Frederick proposed many changes to how the work was carried out and largely can be credited with creating management.

He focussed on the belief that making people work as hard as they could was not as effective as optimising the way the work was done. This effectively moved how the job should be done into the hands of managers. Knowledge was moved into the hands of the management. The workers were then told what to do, how and when.

From a course by Lumen Learning on the scientific management:

"Scientific management has at its heart four core principles that also apply to organizations today. They include the following:

* Look at each job or task scientifically to determine the "one best way" to perform the job. This is a change from the previous "rule of thumb" method where workers devised their own ways to do the job.
* Hire the right workers for each job, and train them to work at maximum efficiency.
* Monitor worker performance, and provide instruction and training when needed.
* Divide the work between management and labor so that management can plan and train, and workers can execute the task efficiently."

I'll provide a link to the Lumen Learning training course in the show notes.

What Frederick did was what we would now understand to be time and motion studies to improve the flow of an operational process with the best practice being arrived at - and the work is expected to follow that best practice to the letter with any deviation being seen as suboptimal.

In today's world, this will be recognised as command and control management, where the manager knows best and the worker acts in a similar way to a subservient drone.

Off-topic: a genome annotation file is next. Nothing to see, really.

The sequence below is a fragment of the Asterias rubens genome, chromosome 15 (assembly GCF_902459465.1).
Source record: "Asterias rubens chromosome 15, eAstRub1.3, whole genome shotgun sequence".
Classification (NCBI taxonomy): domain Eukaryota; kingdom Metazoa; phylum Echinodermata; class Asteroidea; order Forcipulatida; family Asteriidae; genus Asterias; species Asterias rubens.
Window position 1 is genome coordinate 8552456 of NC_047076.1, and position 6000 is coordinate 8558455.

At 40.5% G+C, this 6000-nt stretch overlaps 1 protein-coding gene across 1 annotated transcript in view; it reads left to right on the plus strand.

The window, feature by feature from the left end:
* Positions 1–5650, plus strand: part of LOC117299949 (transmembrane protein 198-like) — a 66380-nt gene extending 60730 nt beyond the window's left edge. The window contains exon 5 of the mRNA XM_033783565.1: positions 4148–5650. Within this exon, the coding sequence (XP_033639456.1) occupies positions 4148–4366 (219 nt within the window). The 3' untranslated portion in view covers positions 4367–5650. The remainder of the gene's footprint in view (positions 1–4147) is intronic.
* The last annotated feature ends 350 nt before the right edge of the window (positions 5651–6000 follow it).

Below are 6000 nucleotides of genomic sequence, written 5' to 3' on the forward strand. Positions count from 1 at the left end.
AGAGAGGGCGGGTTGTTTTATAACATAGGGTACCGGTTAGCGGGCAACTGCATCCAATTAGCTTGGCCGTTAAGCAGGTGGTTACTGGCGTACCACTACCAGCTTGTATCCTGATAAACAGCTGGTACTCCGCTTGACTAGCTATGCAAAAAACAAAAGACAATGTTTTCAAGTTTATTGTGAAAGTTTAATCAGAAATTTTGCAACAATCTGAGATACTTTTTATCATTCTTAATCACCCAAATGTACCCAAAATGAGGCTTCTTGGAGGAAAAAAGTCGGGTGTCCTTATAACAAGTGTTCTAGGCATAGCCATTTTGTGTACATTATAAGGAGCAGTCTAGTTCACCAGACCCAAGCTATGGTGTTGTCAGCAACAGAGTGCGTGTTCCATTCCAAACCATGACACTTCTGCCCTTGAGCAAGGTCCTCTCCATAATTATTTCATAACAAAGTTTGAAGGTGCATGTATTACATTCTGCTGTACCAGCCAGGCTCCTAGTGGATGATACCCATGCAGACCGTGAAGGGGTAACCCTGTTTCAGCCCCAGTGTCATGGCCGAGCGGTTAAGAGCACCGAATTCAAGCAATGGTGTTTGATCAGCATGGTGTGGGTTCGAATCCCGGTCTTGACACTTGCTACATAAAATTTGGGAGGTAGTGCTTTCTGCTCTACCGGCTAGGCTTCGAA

The Lumen Learning article I referenced earlier talks about McDonald's restaurants, famous for low prices and fast food, for using this style as they focus on efficiency and productivity.

This is deterministic work. We know ahead of time the exact outcome we want. We know ahead of time the exact way that it should be done, what is required and how long it will take.

Wikipedia describes deterministic systems as:

"a system in which no randomness is involved in the development of future states of the system.[1] A deterministic model will thus always produce the same output from a given starting condition or initial state."

With the moving of pig iron, Frederick had a deterministic system in which he could remove all randomness from the operation and have confidence they could determine all aspects of the work ahead of time.

And it is this deterministic nature that puts the management style at odds with the very non-deterministic nature of Software Development or indeed any knowledge work.

In contrast:

  • Before the work commences with deterministic work, we know the expected outcome - with Software Development, we have a hypothesis of how it will address a business problem, but we don't know the exact outcome

  • With deterministic work we know exactly how much effort was required - with Software Development, we can make a guess, but we'll always be wrong, the question is by how much

  • With deterministic work we can provide a prescriptive process for the worker to follow - with Software Development, we provide the environment best suited for the work to succeed

And thus why I say in the pitch that those approaches derived from that command and control approach are not suitable for management of Software Development and why it will actively cause harm and negative effects.

The world of the 20th century, and indeed right up to the current date, are undoubtably a better place for the work of Frederick Winslow Taylor. There are many good things to take from his work. But trying to apply a management style originally developed for better efficiency of moving pig iron to Software Development is not one of them.

Attempting to use the manager knows best approach simply limits the team and de-motivates them from providing their best.

So you may be asking, why isn't Software Development more deterministic?

Why do we have so many unknowns?

Why can't we make it as deterministic as moving pig iron or flipping hamburgers at McDonald's?

And this is something I want to take a deeper dive into next week. In next week's episode, I want to take a look at the Cynefin framework, which I find is a good way of understanding different types of work.

Thank you for taking the time to listen to this podcast. I look forward to speaking to you again next week.